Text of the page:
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Investigations of Antarctic krill (Euphausia superba) over the last 40 years have examined almost every aspect of the biology of these ecologically important animals. Various elements of krill biology have been brought together to provide concepts of how this species interacts with its environment, but there have been few recent attempts to generate a generalized conceptual model of its life history. In this article I present such a model, based on previous descriptions, observations, and recent data from the scientific literature. This model takes into account a range of findings on krill biology and on the relationships between Antarctic krill and its biotic and abiotic environment. Krill life history is thus viewed as an evolved product of interactions between the species and its environment. The model places particular emphasis on the different forces that act on the larval and adult stages, and on the interaction between krill behavior, systems of ocean currents, and sea ice.
This article outlines an approach, based on ecosystem services, for assessing the trade-offs inherent in managing humans embedded in ecological systems. Evaluating these trade-offs requires an understanding of the biophysical magnitudes of the changes in ecosystem services that result from human actions, and of the impact of these changes on human welfare. We summarize the state of the art of ecosystem services–based management and the information needs for applying it. Three case studies of Long Term Ecological Research (LTER) sites—coastal, urban, and agricultural—illustrate the usefulness, information needs, quantification possibilities, and methods for this approach. One example of the application of this approach, with rigorously established service changes and valuations taken from the literature, is used to illustrate the potential for full economic valuation of several agricultural landscape management options, including managing for water quality, biodiversity, and crop productivity.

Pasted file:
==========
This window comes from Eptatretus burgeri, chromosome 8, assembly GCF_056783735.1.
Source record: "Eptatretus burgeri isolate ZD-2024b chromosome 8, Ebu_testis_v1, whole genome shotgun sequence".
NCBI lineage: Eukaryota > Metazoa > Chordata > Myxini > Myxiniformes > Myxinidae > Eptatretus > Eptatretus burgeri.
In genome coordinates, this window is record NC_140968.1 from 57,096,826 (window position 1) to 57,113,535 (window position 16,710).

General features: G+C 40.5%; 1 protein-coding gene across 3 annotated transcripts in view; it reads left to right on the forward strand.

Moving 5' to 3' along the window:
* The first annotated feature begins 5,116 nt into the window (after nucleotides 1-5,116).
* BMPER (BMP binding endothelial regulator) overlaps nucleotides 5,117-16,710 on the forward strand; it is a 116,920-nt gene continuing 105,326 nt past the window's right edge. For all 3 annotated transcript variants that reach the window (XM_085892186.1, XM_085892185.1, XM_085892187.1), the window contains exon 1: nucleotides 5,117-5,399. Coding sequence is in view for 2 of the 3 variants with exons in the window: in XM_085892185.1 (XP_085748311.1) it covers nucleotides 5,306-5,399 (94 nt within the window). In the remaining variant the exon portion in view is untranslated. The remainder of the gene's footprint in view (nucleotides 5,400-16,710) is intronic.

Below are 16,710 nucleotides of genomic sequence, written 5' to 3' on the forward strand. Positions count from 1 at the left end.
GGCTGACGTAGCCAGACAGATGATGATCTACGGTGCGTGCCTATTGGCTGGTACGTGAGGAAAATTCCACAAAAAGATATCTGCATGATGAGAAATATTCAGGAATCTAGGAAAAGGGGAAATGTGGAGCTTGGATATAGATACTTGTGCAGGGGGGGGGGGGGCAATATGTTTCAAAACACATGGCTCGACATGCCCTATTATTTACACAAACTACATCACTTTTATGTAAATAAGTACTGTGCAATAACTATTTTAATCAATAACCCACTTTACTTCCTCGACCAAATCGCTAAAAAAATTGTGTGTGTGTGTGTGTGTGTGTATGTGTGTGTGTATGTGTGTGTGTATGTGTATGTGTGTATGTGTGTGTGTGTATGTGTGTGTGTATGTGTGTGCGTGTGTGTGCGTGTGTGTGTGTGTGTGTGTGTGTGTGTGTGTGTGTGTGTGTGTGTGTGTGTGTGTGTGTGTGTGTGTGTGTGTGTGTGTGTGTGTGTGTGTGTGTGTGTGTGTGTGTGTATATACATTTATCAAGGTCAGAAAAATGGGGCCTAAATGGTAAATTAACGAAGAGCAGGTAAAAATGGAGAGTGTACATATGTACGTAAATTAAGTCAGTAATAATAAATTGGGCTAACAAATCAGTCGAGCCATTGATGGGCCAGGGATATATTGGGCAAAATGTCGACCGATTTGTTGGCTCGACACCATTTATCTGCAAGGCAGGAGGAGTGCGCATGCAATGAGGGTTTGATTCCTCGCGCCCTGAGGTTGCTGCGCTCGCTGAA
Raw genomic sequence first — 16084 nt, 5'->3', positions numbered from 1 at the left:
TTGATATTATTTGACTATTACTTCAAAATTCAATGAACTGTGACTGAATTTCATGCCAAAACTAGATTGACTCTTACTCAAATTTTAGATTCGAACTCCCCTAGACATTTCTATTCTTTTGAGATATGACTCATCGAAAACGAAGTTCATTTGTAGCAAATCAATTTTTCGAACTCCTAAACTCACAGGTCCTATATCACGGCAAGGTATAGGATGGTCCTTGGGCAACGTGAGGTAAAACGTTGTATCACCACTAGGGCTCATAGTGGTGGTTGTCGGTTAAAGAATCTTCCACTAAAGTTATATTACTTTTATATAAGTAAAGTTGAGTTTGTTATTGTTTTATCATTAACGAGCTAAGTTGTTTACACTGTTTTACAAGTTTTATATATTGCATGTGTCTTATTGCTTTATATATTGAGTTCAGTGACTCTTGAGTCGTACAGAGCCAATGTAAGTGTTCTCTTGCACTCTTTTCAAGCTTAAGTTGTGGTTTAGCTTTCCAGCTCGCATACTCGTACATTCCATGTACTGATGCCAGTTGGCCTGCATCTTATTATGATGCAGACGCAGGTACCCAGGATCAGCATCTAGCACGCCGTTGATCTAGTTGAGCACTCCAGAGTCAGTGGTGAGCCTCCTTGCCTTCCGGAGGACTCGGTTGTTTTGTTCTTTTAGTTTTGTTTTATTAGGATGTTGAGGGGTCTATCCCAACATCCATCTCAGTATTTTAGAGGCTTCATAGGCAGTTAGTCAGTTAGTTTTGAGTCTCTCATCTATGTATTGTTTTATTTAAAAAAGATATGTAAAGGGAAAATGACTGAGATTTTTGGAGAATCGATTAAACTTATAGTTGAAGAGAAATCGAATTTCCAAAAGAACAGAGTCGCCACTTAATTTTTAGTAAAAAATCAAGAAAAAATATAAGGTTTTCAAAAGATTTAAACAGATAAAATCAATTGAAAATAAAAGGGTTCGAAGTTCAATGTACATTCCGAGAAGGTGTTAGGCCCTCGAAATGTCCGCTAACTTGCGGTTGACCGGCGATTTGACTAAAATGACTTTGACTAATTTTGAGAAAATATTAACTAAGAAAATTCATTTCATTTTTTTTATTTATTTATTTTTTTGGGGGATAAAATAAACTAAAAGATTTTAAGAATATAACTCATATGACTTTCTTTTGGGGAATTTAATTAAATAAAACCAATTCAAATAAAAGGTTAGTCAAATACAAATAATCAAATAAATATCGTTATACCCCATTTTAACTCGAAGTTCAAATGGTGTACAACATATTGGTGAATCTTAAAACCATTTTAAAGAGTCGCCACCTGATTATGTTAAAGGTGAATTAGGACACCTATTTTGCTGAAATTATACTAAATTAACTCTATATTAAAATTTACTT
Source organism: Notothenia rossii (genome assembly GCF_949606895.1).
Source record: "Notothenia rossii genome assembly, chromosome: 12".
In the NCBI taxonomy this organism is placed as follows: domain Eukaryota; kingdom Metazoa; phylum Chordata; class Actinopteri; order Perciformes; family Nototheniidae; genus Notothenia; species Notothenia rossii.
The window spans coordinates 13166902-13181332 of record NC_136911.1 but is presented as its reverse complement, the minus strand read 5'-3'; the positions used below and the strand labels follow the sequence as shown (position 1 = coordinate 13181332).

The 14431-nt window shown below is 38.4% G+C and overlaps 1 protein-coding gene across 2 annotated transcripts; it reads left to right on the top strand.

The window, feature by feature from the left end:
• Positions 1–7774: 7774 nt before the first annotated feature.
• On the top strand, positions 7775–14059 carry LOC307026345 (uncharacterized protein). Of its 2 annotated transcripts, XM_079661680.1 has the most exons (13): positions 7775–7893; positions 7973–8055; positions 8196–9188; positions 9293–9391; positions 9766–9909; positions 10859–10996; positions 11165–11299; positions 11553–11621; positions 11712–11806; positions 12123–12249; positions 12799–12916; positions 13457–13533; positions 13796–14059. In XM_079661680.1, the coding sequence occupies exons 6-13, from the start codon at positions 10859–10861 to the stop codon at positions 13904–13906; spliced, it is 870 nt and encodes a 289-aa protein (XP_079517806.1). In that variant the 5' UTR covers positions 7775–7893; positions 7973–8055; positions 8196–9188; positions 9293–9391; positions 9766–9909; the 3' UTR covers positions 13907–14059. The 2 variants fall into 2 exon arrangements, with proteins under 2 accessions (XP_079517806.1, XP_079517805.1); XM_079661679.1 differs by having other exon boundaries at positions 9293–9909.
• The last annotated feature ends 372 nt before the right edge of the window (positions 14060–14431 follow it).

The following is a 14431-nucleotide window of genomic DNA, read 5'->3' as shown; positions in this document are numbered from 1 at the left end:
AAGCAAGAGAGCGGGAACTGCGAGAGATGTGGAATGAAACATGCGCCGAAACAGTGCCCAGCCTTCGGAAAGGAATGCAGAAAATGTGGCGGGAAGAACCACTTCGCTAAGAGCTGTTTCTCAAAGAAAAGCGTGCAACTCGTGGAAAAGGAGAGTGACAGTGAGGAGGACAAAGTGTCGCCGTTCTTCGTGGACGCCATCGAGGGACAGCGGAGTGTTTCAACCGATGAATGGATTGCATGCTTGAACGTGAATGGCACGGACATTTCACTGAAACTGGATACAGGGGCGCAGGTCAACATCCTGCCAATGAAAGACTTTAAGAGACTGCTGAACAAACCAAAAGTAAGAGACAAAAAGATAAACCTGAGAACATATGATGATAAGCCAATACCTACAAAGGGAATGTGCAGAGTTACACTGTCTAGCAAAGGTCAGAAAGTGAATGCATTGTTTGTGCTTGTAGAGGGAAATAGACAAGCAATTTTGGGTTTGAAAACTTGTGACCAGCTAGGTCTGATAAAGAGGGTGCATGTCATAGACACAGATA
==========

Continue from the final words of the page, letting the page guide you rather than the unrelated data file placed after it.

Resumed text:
The National Wildlife Refuge System Improvement Act of 1997 includes the nation's broadest statutory commitment to ecosystem protection: to “ensure that the biological integrity, diversity, and environmental health of the system are maintained.” The act also directs the US Fish and Wildlife Service (FWS) to expand the scope of conservation monitoring, assessment, and management beyond refuge boundaries to encompass surrounding landscapes. The act thus gives the FWS a leadership role in developing research and management partnerships with other agencies, organizations, and neighboring landowners. Increasing research capacity and scientific expertise, and strengthening institutional resolve to limit activities that impede the attainment of this directive, are challenges for the FWS. Success requires reexamination of existing priorities, refocused training, the acquisition of new funding and technical expertise, and creative application of those new skills to meet the law's broad mandate.
This article contrasts the instrumental-value approach, extensionist approach, and biocentric approach to environmental ethics with the Buddhist approach of Daisaku Ikeda in terms of their meaning for wildlife conservation. I argue that both anthropocentric and biocentric approaches create a false dichotomy between humans and nature and are not helpful to modern wildlife conservation, which aims to balance the needs of people with the conservation of nature. The views of Daisaku Ikeda, in particular the principle of dependent origination and the theory of the oneness of life and its environment, constitute one alternative approach that does not separate humans from the natural world but places people within the web of all living things.
The journal Science has documented the evolutionist–creationist controversy since it began publication in 1880. The annual number of references suggests the intensity of the public debate. Peaks occurred in response to the Scopes trial (1925) and trials in California (1979–1981), Arkansas (1981), and Louisiana (1982–1987). Although evolutionists won the last three outright, and public opinion largely supported science in the Scopes trial, dissenting opinions in the Supreme Court in the most recent case seem to have given impetus to new creationist activity—the intelligent design movement. Arguments have changed only slightly in the last century and a quarter. Fundamentalist opposition to teaching evolution remains strong. Scientists have consistently suggested better education as the solution to the dispute; however, to date, evidence does not support that position. Differences between science and fundamentalism appear irreconcilable, and no obvious end to the acrimonious debate is in sight.
New models of graduate education are emerging in response to the need to prepare students for careers involving not only research but also teaching, outreach, service, and interdisciplinary work. One such model is provided by the National Science Foundation's (NSF) Graduate Teaching Fellows in K–12 Education (GK–12) program, which challenges universities to build educational outreach into graduate education. Thirty-three percent of the GK–12 faculty advisors at Cornell University credited the fellowship with improving their advisees' research or perspectives on science, and 89 percent reported that it enhanced their advisees' teaching skills. Because Cornell fellows create and use curriculum materials related to their own specialized field of science, they gain experience integrating education with research. By implementing and evaluating student-centered teaching strategies, they also engage in the scholarship of teaching in ways that many fellows have said will carry over into their careers.